How To Grow Conifers

How To Grow Conifers

Yew topiary with tulips and white forget-me-nots at Levens Hall, Cumbria

Follow our hints and tips for success growing conifers


  • Make sure you have the right variety in the right location.
  • Don’t plant where they will be subject to strong cold winds as they will burn and go brown.
  • Most conifers like an acid soil so incorporate some ericaceous compost into the planting hole.
  • Dig a hole to accommodate the size of the pot and loosen the soil around the sides with a fork; this allows the roots to penetrate easier.
  • Tease out the roots if planting a containerised conifer as they may be circling the pot and will continue to do so when planted in the ground.
  • Plant to the same depth as it is in the pot.
  • If planting in a container, choose a container at least 3 times the size of the pot it is already in. Make sure it has plenty of drainage holes; cover them with a piece of crock to prevent them from blocking with silt. Plant in ericaceous compost.

Conifer with blue cones


  • If you have planted a Leylandii hedge make sure you keep it under control and it will make a lovely thick, crisp clean barrier. If you want the hedge to be 180cm (6’) high let it grow to a height of 210cm (7’) then cut it back to 180cm. When cutting the sides taper them in to the top otherwise the bottom doesn’t receive enough sunlight which can sometimes lead to brown patches.
  • Feed in spring with a dedicated fertiliser for conifers, water in then mulch with ericaceous compost or composted pine needles.
  • Water well for at least 18 months after planting until the roots become established and can seek out their own water.
  • Conifers in containers may have to be watered twice a day if the weather is really hot.

Cloud pruned hedge

Cloud pruned hedge


  • Conifers most commonly suffer from brown patches which can be caused by a number of factors; aphids or fungal diseases, but the most common cause is adverse growing conditions. This can be that the soil is too waterlogged or too dry, a prolonged period of frost or a cold north or east wind.
  • Often the first sign of an aphid attack is the presence of sooty mould so you may have to either spray the mould with a fungicide or soapy water before spraying the insects with an insecticide, as this could prevent the treatment from penetrating the plant. Only spray with an insecticide if you can actually see the insects as sometimes by the time their presence is evident they have moved on.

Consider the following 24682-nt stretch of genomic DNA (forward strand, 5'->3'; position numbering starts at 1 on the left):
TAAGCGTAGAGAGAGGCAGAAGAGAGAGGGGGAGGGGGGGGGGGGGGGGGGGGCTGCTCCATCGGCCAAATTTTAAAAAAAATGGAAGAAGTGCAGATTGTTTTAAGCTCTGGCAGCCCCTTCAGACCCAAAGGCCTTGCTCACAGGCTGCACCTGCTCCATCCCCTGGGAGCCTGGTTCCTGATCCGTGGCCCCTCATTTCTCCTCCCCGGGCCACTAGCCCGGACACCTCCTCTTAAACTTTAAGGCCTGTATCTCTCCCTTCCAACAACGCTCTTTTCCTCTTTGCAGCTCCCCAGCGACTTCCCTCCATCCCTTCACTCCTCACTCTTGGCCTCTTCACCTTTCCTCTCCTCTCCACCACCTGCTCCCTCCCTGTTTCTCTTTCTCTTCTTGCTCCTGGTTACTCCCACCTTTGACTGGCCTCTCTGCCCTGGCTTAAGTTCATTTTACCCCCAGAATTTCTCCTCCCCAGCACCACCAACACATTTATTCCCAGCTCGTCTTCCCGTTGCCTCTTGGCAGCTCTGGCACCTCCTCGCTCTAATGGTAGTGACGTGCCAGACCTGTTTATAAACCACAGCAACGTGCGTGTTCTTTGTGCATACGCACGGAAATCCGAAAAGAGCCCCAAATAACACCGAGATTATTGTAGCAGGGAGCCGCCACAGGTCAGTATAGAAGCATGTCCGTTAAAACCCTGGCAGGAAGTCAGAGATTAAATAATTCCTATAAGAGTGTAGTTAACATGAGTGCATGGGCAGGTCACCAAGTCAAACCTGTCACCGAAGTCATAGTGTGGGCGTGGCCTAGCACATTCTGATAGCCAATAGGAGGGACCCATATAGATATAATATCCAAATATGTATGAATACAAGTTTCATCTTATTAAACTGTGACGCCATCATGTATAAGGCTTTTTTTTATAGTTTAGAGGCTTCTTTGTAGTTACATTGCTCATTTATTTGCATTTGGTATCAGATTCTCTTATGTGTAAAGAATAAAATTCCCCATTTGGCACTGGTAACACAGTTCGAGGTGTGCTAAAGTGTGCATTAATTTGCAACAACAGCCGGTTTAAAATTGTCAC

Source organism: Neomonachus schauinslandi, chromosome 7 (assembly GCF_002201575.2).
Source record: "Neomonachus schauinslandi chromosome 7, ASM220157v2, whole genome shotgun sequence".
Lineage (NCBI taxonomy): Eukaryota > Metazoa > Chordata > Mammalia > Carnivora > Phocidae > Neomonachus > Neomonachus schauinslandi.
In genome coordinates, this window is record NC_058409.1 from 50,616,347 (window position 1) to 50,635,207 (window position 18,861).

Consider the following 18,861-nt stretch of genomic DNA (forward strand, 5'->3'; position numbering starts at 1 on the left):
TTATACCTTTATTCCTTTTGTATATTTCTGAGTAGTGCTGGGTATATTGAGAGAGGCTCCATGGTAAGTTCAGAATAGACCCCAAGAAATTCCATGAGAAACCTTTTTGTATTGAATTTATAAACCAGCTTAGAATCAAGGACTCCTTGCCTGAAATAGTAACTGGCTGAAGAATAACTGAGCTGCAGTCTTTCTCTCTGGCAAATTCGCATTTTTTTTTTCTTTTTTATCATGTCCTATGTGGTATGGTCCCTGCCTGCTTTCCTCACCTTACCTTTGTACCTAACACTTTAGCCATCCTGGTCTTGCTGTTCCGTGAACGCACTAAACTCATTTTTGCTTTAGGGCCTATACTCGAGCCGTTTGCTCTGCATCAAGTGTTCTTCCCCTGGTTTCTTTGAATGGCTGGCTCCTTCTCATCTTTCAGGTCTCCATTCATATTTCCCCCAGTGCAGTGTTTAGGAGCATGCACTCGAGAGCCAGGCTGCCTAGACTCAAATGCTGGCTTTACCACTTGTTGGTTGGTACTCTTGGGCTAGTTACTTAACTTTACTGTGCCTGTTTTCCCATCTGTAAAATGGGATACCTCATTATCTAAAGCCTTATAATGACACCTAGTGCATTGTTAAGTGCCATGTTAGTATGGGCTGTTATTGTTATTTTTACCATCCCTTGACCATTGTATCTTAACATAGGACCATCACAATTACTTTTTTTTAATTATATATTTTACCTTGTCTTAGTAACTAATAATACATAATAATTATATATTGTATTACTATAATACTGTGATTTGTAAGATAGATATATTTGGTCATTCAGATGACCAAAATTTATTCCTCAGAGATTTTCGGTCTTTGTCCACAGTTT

• If the tree dies completely honey fungus or Phytophthora could be the culprit in which case the tree needs to be removed and destroyed. Don’t plant another conifer or vulnerable species in the same spot.
  • Don’t cut back into old wood as conifers don’t regenerate. Just give them a trim in April, June or August.
  • If the brown patch is extensive it can take many years, if at all, to regenerate so removing the tree could be the best option. If there is just a small patch you may be able to tie a healthy branch over it.  

Yew topiary at Levens Hall, Cumbria

Yew topiary at Levens Hall


  • A good rule to remember is if you want something fast growing it won’t stop until it reaches a substantial height. If you opt for a slow growing variety it will take a long, long time to reach its ultimate height. Conifers don't grow fast then suddenly stop at a reasonable height.
  • Be wary about planting conifers in rockeries as they can often become too large and removing them will almost inevitably involve removing the stones.
  • Cloud pruned conifers give a sculptural element to the garden and are ideal for a Japanese garden. Other varieties for a minimalist style garden are the Pinus thunbergii (Japanese Black Pine) which can eventually reach 30m (98’), so not one for a small garden; Pinus mugo (Dwarf Mountain Pine) and Cedrus deodora (Weeping Green Ceder).
  • If you want to have a go at cloud pruning yourself try the Cryptomeria elegans aurea which reaches a height of 210 – 270cm (7 – 9’).
  • Keep your conifer small by growing in a container.
  • Pinus wallichiana (Himalayan Bhutan Pine) produces fantastic long cones, ideal for Christmas decorations, is very slow growing and can be kept in check by pruning.
  • If you need to cover a problem steep slope Juniperus communis ‘Green Carpet’ is ideal.
  • Try a parterre hedge of Taxus baccata (Yew) then you won’t have the problem of box blight; it also grows quicker than you think.

If you would like any help with any aspect of gardening just get in touch with our Outdoor Plant team here in store.

Angela Slater

Daughter of a farmer and market gardener so have always had a connection with the outdoors, whether it was keeping animals or producing fruit, vegetables and cut flowers. Along with my work at Hayes Garden World I also have a smallholding, mainly breeding rare breed pigs. I gained an HND and BSc in Conservation and Environmental Land Management, as a result I am an ardent environmentalist and have a keen interest in environmentally friendly gardening. In my time at Hayes I worked for several years in the Outdoor Plant and Houseplant areas.